Ruth Lawrence discussed breastfeeding, and devices to help new mothers, with the Pittsburgh Post-Gazette (Oct. 31).

Work by Vivian Lewis showing that eating fruits and vegetables boosts fertility was covered by MSNBC (Oct. 23) and the London Daily Mail (Oct. 24).

Steve Goldman’s work using stem cells to treat Parkinson’s disease in mice was covered by the Washington Post (Oct. 22). A few days later, the flap over stem cells involving Michael J. Fox and Rush Limbaugh resulted in some additional coverage by Investor’s Business Daily (Oct. 25) and other publications.

The University’s cox-2 lawsuit was recounted by several media outlets, including the Salt Lake Tribune (Oct. 22), in stories about a similar lawsuit recently brought by researchers at Brigham Young University.

John Treanor was quoted in an Associated Press (Oct. 18) story carried around the world about the possibility that a vaccine might offer protection against several types of bird flu. His work against bird flu was also cited by Federal officials in an article carried in ABC News (Oct. 23).

Gary Myers discussed the benefits of eating fish and the risk of methylmercury with UPI (Oct. 20).

The sublicensing of the University’s technology to treat hot flashes was covered by MSN Money (Oct. 18).

Director of Trauma Services Mark Gestring, M.D., was honored by the World Council of Churches with its Peacemaker Award. Churches, along with ecumenical and interfaith organizations, were invited to nominate people in their community who exemplified creative and courageous peace and justice-making efforts. Gestring was recognized for his role in bringing together community organizations to proactively provide a range of specialized support services to teens who suffer from injuries resulting from violent crimes.

Judith Baumhauer, M.D., professor and chief of the Division of Foot and Ankle Surgery in the Department of Orthopaedics, was selected as a director of the American Board of Orthopaedic Surgery. One of the few females to ever serve on the 20-member board, in her role Baumhauer will help to establish educational standards for orthopaedic residents nationwide, and direct and provide oversight for the intensive credentialing process and continuing education of orthopaedic surgeons.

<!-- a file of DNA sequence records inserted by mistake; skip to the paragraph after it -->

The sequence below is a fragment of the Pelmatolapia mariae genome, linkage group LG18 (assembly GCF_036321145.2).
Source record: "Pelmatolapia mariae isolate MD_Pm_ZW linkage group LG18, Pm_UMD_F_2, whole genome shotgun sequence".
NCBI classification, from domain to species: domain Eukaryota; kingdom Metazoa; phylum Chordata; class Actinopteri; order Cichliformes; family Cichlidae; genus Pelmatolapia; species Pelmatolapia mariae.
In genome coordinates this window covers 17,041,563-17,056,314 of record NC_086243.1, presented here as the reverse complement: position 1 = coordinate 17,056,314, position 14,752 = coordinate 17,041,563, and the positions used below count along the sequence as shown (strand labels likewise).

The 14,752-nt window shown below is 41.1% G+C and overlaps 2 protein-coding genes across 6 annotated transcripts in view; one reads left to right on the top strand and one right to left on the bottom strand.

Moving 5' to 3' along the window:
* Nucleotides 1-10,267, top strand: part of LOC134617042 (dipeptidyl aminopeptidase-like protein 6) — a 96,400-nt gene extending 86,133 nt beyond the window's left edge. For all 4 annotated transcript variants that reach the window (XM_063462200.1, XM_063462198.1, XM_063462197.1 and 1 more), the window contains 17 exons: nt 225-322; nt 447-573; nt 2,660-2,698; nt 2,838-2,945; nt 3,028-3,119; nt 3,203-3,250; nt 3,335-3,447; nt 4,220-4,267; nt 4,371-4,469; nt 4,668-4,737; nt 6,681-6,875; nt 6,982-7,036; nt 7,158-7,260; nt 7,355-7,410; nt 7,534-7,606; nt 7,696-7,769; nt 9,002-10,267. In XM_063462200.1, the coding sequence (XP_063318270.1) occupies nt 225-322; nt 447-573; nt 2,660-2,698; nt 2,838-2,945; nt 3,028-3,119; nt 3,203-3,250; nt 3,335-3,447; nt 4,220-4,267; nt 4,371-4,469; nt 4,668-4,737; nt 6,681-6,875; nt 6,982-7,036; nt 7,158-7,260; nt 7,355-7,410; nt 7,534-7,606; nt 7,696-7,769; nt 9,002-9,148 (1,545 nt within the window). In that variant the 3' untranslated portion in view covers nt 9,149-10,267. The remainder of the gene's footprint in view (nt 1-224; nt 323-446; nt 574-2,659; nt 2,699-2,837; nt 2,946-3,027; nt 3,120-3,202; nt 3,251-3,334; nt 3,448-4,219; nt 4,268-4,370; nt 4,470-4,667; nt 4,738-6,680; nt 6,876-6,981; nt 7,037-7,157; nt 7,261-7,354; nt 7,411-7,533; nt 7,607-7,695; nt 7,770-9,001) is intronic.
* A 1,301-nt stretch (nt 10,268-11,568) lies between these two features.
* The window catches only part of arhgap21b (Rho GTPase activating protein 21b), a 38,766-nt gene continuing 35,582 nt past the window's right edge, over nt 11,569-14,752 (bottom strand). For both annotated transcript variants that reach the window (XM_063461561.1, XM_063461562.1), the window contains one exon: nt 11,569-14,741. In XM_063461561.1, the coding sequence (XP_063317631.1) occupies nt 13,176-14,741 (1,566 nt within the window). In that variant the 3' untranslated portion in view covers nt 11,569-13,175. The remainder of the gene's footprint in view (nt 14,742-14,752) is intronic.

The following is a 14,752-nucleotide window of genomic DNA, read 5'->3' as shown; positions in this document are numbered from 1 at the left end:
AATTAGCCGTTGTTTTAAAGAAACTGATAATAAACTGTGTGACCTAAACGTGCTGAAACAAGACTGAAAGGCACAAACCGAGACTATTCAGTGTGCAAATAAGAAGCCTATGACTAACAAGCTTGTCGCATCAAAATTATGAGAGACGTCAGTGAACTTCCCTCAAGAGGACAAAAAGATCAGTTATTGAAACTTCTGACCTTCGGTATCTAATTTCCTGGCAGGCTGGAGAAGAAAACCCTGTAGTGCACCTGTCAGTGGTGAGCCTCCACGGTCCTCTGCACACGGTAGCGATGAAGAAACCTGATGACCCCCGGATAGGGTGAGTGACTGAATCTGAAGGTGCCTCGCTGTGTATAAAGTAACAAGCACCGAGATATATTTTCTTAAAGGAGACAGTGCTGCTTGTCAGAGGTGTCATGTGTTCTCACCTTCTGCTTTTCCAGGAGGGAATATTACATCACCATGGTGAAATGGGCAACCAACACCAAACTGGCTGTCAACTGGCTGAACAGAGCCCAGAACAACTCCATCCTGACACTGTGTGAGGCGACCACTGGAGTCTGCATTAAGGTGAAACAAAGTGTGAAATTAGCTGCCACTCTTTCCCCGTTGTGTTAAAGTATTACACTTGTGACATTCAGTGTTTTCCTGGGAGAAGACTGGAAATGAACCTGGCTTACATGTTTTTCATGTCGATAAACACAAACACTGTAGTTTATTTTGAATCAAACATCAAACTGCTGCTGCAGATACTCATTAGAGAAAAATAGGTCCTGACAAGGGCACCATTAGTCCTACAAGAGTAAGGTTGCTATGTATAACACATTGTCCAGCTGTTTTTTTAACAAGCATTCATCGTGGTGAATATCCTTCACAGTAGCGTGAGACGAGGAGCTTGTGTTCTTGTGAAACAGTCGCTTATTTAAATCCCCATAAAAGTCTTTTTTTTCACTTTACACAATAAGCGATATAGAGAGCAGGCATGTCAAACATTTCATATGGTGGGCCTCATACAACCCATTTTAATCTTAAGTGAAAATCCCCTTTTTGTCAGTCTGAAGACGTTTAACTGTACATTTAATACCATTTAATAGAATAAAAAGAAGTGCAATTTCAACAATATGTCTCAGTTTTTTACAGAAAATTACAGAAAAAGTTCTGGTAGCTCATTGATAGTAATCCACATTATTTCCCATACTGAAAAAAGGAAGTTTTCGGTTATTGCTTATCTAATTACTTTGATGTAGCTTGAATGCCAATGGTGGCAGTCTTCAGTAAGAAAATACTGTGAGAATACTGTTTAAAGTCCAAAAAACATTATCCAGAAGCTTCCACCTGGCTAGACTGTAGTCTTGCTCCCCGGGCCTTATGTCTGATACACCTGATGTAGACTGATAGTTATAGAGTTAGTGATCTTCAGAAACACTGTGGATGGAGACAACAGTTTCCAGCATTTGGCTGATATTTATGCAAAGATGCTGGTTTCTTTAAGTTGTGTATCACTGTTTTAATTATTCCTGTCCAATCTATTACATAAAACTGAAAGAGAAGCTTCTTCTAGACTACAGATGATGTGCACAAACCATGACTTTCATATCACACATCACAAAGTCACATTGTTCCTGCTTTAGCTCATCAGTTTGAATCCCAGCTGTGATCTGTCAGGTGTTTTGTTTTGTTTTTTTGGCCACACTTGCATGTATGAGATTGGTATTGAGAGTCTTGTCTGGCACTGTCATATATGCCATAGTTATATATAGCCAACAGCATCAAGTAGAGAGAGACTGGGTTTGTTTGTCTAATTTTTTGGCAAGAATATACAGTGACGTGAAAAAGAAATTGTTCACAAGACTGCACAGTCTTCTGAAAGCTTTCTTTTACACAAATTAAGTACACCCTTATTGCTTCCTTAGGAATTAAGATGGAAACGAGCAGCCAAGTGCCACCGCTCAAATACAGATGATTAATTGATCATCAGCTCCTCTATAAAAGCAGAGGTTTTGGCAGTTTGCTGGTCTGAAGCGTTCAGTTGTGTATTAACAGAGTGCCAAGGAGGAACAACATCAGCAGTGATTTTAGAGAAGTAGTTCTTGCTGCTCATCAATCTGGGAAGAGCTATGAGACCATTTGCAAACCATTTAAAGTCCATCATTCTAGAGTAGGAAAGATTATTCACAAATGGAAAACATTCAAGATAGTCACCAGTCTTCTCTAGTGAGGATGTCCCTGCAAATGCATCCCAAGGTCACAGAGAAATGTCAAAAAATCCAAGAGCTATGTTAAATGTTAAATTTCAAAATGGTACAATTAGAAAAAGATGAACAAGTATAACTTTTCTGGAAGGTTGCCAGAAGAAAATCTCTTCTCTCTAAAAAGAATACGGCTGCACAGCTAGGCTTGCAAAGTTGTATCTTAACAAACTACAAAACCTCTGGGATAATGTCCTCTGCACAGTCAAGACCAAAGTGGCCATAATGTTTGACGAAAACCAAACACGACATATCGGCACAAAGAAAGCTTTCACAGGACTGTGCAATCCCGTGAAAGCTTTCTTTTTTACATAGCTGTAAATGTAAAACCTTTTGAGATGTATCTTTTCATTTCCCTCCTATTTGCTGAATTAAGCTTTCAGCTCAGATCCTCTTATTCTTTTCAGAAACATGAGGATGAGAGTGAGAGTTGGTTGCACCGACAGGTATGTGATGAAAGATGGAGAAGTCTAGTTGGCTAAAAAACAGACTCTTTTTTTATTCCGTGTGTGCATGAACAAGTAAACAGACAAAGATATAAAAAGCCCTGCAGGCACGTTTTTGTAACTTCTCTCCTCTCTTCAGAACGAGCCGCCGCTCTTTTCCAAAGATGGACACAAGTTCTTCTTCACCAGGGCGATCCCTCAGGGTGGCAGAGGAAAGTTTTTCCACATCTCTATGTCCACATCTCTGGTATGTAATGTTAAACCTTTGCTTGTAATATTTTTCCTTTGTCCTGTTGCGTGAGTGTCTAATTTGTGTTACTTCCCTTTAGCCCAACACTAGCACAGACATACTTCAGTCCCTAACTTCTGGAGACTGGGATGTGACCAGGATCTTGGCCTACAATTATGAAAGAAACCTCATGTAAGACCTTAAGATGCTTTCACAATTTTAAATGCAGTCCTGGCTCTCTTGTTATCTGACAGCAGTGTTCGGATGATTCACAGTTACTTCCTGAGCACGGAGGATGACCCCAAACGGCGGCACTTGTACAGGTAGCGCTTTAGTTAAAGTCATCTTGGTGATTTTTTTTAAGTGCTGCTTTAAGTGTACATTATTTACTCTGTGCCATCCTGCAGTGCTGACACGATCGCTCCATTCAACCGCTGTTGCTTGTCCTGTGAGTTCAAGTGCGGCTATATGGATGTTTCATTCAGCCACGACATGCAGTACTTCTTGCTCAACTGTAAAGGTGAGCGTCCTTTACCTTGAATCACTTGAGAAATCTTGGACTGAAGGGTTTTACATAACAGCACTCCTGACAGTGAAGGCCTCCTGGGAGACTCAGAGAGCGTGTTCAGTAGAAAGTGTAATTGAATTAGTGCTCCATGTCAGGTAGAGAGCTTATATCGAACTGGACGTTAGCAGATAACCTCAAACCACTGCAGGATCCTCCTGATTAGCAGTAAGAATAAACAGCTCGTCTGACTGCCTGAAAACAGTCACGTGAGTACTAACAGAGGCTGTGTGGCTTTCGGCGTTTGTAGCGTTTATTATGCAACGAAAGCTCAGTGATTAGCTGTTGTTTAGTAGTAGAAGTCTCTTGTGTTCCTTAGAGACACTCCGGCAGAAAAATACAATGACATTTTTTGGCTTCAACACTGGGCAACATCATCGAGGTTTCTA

An international leader in lymphoma research and Director of the James P. Wilmot Cancer Center, Richard I. Fisher, M.D., received the Davey Memorial Award for outstanding contributions to cancer research. Fisher was recognized for his tremendous contributions to improvements in how doctors treat indolent non-Hodgkin's lymphoma. He published a study that shows new and existing therapies have improved survival by 70 percent for what was once considered an incurable disease. The Davey Memorial Award was established in 1997 by the Wilmot Cancer Center and is its highest scientific honor presented at the annual scientific symposium.

Margaret-Ann Carno, Ph.D., M.B.A., R.N.C., C.C.R.N., an assistant clinical professor of nursing and pediatrics at the School of Nursing, has passed the American Board of Sleep Medicine examination. Carno’s achievement is unique because only a handful of nurses nationally have earned the certification. Most of the more than 3,000 diplomates are medical doctors or psychologists with doctorates.

Aruna Kode, Ph.D., a post-doctoral fellow, and Lindsay Burwell, a graduate student, won Young Investigator Awards at the recent annual meeting of the Society of Free Radical Biology and Medicine in Denver. Burwell works in the laboratory of Paul S. Brookes, assistant professor of Anesthesiology, Pharmacology and Physiology, investigating the role of mitochondrial free radicals in cardiac disease. Kode works with Irfan Rahman, assistant professor of Environmental Medicine, investigating how cigarette smoke causes lung inflammation.

Four residents and chief residents received the 2006 American Academy of Pediatrics Resident Section Anne E. Dyson Child Advocacy Award, an honor given to residents who design and implement exceptional projects to improve the lives of children. Recipients Philip Meaker, M.D., M.P.H., Jennifer Linebarger, M.D., Sara Horstmann, M.D., and Kristi Cowell, M.D., are in the middle of their second year partnering with Pinnacle School (No. 35) and the Greater Rochester YMCA to implement Coping Power, an after-school program that has proven especially effective in teaching social competence and coping skills to high-risk 5th graders.




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Last updated: 02/28/2013 4:24 PM